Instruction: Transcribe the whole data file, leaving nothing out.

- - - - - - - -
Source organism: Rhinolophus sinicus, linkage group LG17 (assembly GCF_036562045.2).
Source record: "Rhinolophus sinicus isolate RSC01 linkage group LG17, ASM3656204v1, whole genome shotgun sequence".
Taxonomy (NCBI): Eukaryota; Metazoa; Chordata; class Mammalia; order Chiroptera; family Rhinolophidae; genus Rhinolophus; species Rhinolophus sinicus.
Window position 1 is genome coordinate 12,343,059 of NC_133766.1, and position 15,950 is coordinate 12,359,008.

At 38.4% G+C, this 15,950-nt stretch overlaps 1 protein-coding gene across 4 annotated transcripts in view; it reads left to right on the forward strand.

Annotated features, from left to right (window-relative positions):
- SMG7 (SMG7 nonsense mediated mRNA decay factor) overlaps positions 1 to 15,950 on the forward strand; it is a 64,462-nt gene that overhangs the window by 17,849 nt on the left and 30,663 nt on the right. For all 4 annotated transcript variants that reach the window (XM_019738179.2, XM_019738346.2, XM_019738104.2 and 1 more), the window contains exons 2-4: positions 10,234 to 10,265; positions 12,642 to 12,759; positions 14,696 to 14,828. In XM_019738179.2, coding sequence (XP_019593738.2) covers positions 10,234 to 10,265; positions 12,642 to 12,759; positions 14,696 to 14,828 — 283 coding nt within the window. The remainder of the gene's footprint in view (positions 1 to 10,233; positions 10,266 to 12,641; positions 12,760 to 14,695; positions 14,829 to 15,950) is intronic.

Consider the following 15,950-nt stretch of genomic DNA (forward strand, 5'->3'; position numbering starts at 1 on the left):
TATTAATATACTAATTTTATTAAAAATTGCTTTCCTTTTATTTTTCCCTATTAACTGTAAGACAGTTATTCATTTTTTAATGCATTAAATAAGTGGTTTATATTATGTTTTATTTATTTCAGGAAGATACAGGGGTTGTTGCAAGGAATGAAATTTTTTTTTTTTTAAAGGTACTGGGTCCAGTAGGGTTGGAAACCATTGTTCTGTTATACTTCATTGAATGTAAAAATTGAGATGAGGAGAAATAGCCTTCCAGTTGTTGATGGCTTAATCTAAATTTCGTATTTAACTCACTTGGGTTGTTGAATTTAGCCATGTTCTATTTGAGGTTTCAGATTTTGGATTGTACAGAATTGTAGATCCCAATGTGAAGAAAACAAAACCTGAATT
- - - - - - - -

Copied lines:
Source organism: Rhinolophus sinicus, linkage group LG17 (assembly GCF_036562045.2).
Source record: "Rhinolophus sinicus isolate RSC01 linkage group LG17, ASM3656204v1, whole genome shotgun sequence".
Taxonomy (NCBI): Eukaryota; Metazoa; Chordata; class Mammalia; order Chiroptera; family Rhinolophidae; genus Rhinolophus; species Rhinolophus sinicus.
Window position 1 is genome coordinate 12,343,059 of NC_133766.1, and position 15,950 is coordinate 12,359,008.

At 38.4% G+C, this 15,950-nt stretch overlaps 1 protein-coding gene across 4 annotated transcripts in view; it reads left to right on the forward strand.

Annotated features, from left to right (window-relative positions):
- SMG7 (SMG7 nonsense mediated mRNA decay factor) overlaps positions 1 to 15,950 on the forward strand; it is a 64,462-nt gene that overhangs the window by 17,849 nt on the left and 30,663 nt on the right. For all 4 annotated transcript variants that reach the window (XM_019738179.2, XM_019738346.2, XM_019738104.2 and 1 more), the window contains exons 2-4: positions 10,234 to 10,265; positions 12,642 to 12,759; positions 14,696 to 14,828. In XM_019738179.2, coding sequence (XP_019593738.2) covers positions 10,234 to 10,265; positions 12,642 to 12,759; positions 14,696 to 14,828 — 283 coding nt within the window. The remainder of the gene's footprint in view (positions 1 to 10,233; positions 10,266 to 12,641; positions 12,760 to 14,695; positions 14,829 to 15,950) is intronic.

Consider the following 15,950-nt stretch of genomic DNA (forward strand, 5'->3'; position numbering starts at 1 on the left):
TATTAATATACTAATTTTATTAAAAATTGCTTTCCTTTTATTTTTCCCTATTAACTGTAAGACAGTTATTCATTTTTTAATGCATTAAATAAGTGGTTTATATTATGTTTTATTTATTTCAGGAAGATACAGGGGTTGTTGCAAGGAATGAAATTTTTTTTTTTTTAAAGGTACTGGGTCCAGTAGGGTTGGAAACCATTGTTCTGTTATACTTCATTGAATGTAAAAATTGAGATGAGGAGAAATAGCCTTCCAGTTGTTGATGGCTTAATCTAAATTTCGTATTTAACTCACTTGGGTTGTTGAATTTAGCCATGTTCTATTTGAGGTTTCAGATTTTGGATTGTACAGAATTGTAGATCCCAATGTGAAGAAAACAAAACCTGAATT